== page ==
One of the more frequent debates that I see cropping up often in preservation circles is how best to preserve “born digital” photographs: those photos that never began as physical film, but originated on a digital camera.
This isn’t an easy topic. There is no industry standard for born digital image preservation. Digital cameras of different vintages and configurations will output in one of a handful of differing file formats, and their metadata will often differ as well. And so, preservationists have been largely left to their own devices, fabricating their own methods, preferred formats and storage procedures for handling this type of material.
One controversial method that has been suggested is to forget about digital altogether, and to use a pigment-based inkjet or die-sub printer to print physical copies of digital photographs and rely on the hard copies as the long-term archive. This is a tempting method for lots of curators who have been trained to trust the physical, and without delving too deep into the specifics this seems at first blush like sound reasoning.
Unfortunately, it can be a very bad idea, and here’s why.
Loss of image fidelity
This is by far the most important reason, and yet not really the most obvious to some. For laypeople, and for the less-experienced in digital formats, creating a print from a digital files is a lot like doing the same from analog film. However, inkjet and photo printers are not going to give you the same level of quality as a true analog photographic print. And the print, while fine to the naked eye, will suffer a significant degradation compared to the original.
The best way to prove this is to take a digital image, make a print, and then rescan it. Here, for instance, is a born digital image taken from a Canon EOS 30D, shot and preserved in Camera RAW format, and presented here as a 24-bit PNG file:
(Note: clicking on the above image will take you to the full-resolution photograph, a 16MB file.)
I printed this image on a Kodak Photo Printer, using pigment inks, on 4×6 Kodak photo paper. Then, I rescanned the image at 1200dpi, using the scanner attached to the same photo printer. Here’s the resulting re-scan:
(Note: clicking on the above image will take you to the full-resolution re-scanned photograph, also a 16MB file.
At these reduced resolutions, there doesn’t seem to be much difference. The color appears slightly off, but it isn’t so bad… right? Well, let’s look a little closer at the re-scan:
Yikes! Clearly, there’s a significant compromise in image quality here, and this is because photo printers, regardless of how good they are, rely on printing methods that are unlike the traditional photograph, and through which the same level of quality doesn’t translate if you’re doing a bit-per-bit scan. This becomes even more evident when you compare the re-scan with the digital master, at the same scale.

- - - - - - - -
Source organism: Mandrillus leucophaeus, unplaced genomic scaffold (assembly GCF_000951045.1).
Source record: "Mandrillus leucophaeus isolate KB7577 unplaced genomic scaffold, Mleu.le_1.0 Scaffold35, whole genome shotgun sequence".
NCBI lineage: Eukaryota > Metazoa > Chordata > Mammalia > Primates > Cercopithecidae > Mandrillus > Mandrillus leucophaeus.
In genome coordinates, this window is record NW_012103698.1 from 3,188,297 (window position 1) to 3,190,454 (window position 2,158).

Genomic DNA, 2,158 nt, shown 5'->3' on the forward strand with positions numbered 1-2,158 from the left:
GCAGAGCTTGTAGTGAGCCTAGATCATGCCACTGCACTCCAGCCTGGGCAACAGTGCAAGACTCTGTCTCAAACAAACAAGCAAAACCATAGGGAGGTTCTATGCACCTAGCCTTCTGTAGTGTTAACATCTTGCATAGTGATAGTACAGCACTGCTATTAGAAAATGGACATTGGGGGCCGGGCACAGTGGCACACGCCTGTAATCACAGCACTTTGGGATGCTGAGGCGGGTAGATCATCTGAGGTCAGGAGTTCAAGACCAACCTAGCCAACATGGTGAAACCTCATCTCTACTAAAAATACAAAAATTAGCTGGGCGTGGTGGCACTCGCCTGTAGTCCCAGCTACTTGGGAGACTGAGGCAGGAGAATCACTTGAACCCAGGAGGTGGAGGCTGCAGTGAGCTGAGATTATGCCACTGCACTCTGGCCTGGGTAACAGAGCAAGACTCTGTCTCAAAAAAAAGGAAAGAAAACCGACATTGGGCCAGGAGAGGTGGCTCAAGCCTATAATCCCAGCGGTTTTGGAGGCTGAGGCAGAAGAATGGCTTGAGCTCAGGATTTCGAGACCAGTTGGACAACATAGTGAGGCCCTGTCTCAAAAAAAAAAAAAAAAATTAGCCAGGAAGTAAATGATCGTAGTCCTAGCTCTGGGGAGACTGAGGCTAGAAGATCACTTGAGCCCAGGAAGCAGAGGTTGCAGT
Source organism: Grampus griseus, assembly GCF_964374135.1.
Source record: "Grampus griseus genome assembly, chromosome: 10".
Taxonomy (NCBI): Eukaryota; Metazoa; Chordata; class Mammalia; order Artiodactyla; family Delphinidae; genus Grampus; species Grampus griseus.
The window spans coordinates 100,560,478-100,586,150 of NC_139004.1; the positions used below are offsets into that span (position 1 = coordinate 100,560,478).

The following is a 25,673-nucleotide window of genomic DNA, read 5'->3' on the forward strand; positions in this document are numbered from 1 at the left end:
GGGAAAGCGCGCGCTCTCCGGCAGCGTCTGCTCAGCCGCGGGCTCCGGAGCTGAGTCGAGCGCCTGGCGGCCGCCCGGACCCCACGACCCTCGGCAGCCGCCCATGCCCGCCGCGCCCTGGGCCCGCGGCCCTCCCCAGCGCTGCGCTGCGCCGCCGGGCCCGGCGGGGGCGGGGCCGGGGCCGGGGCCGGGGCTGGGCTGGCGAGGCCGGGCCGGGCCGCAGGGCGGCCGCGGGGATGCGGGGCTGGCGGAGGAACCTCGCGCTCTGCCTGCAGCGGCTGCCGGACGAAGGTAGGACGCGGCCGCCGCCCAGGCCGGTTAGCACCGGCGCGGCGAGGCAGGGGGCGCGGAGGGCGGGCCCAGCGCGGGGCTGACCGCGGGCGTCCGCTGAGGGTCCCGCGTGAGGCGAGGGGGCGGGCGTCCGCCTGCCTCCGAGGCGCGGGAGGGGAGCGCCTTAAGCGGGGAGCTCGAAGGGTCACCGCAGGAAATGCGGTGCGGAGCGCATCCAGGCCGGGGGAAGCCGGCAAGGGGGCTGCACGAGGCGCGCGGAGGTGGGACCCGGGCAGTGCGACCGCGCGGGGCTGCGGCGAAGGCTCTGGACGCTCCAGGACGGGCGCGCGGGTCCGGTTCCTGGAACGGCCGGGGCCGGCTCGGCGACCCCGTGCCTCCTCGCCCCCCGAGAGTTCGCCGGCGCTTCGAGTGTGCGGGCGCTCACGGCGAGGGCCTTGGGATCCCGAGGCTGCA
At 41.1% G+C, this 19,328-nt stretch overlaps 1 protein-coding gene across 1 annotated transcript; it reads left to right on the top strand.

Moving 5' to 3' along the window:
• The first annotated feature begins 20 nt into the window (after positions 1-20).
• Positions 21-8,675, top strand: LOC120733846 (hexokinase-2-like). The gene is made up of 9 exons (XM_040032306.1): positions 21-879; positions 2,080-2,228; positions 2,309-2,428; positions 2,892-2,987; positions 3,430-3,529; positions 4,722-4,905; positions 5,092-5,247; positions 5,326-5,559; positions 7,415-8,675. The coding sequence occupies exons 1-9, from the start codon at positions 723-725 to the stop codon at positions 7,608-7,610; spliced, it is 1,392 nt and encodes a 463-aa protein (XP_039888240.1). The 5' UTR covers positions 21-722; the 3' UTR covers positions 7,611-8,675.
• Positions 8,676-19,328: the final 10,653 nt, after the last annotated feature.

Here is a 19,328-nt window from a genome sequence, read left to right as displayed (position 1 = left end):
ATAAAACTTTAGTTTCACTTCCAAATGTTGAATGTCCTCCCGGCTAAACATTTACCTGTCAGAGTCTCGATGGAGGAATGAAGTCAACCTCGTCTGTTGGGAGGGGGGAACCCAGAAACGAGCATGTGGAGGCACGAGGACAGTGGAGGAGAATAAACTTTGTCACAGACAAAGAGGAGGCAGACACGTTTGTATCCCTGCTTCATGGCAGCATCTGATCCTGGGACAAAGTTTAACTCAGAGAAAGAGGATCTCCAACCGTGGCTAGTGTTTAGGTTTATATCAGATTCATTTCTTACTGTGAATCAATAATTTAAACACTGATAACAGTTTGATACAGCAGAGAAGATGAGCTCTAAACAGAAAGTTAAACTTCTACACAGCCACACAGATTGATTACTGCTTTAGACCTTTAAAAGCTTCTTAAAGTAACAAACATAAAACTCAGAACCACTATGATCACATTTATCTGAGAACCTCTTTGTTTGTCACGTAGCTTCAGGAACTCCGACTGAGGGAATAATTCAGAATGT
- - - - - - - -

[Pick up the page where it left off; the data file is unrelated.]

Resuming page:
If this argument isn’t compelling enough, there are other reasons for not relying on a hard copy as your preservation master.
Loss of technical metadata
Most modern digital cameras embed technical metadata into their image files, either by using EXIF, or as built in fields into their own Camera Raw format. This information can contain information about the camera which too the photo, what settings were used, what lenses, time and date, and even the GPS location of the camera, i properly equipped. It goes without saying that all of this potentially valuable metadata is lost if a hard copy is used as a preservation master, in lieu of the digital.
Limited ability to adjust or enhance the image.
Having and preserving the original file created by a digital camera affords a curator, editor or researcher a great deal of leeway and making adjustments to derivative presentation copies. Things like localized color adjustments are very easy to do with the digital master present, particularly if the master is a Camera Raw. On the other hand, your options are very limited if all you have is a print.
The best practice: preserve the digital
The best option for preserving born-digital photos remains keeping them digital. This does have implications for curators wanting to do right by their collections, and it can make the uninitiated very anxious. Capital purchases for technology, backups, and whole new workflows and best practices must be established. Fortunately, the world of digital curation is starting to come into its own, and others have already begun to tread these waters. In future articles, I will outline some best practices and case studies I’ve undertaken and encountered, to help guide those seeking answers to the digital dilemma.